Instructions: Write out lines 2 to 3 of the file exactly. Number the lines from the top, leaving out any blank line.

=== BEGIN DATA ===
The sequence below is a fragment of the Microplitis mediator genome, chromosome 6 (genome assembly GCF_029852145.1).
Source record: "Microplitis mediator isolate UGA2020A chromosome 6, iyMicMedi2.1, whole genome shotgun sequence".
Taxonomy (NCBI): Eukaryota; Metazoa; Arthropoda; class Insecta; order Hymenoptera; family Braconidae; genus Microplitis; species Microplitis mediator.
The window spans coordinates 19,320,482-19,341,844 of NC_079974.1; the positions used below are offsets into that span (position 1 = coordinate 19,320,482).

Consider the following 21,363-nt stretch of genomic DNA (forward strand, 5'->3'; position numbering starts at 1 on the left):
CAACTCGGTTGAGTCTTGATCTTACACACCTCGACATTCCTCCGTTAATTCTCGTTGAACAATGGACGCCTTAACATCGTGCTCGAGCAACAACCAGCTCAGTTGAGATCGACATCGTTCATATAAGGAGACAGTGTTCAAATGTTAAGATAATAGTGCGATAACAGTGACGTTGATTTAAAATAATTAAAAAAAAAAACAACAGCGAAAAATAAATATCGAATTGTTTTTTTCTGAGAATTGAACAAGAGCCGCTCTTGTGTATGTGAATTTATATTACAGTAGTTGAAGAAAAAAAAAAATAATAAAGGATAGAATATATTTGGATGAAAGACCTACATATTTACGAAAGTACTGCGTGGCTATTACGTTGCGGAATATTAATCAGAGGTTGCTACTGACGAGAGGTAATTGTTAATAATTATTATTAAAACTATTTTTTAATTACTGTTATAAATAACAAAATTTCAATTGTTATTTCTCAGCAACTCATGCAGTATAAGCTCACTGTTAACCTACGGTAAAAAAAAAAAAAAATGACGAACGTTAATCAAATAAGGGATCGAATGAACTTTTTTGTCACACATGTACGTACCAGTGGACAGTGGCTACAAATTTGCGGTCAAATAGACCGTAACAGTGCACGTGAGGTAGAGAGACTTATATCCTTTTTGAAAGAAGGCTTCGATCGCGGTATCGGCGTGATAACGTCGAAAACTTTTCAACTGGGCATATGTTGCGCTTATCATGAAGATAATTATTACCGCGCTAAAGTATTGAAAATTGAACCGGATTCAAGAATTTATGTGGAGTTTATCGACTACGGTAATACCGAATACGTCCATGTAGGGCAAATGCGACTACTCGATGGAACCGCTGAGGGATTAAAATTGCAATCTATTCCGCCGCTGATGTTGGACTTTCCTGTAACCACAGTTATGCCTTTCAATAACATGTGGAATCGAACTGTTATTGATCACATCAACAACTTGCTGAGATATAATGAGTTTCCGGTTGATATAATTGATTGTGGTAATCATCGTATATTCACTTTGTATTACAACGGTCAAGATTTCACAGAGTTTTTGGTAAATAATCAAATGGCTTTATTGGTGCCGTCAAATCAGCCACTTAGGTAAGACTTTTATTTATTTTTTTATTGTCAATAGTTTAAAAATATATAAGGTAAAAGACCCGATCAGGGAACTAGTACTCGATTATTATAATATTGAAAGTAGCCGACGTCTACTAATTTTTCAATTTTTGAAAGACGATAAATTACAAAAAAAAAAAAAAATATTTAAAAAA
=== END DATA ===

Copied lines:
Source record: "Microplitis mediator isolate UGA2020A chromosome 6, iyMicMedi2.1, whole genome shotgun sequence".
Taxonomy (NCBI): Eukaryota; Metazoa; Arthropoda; class Insecta; order Hymenoptera; family Braconidae; genus Microplitis; species Microplitis mediator.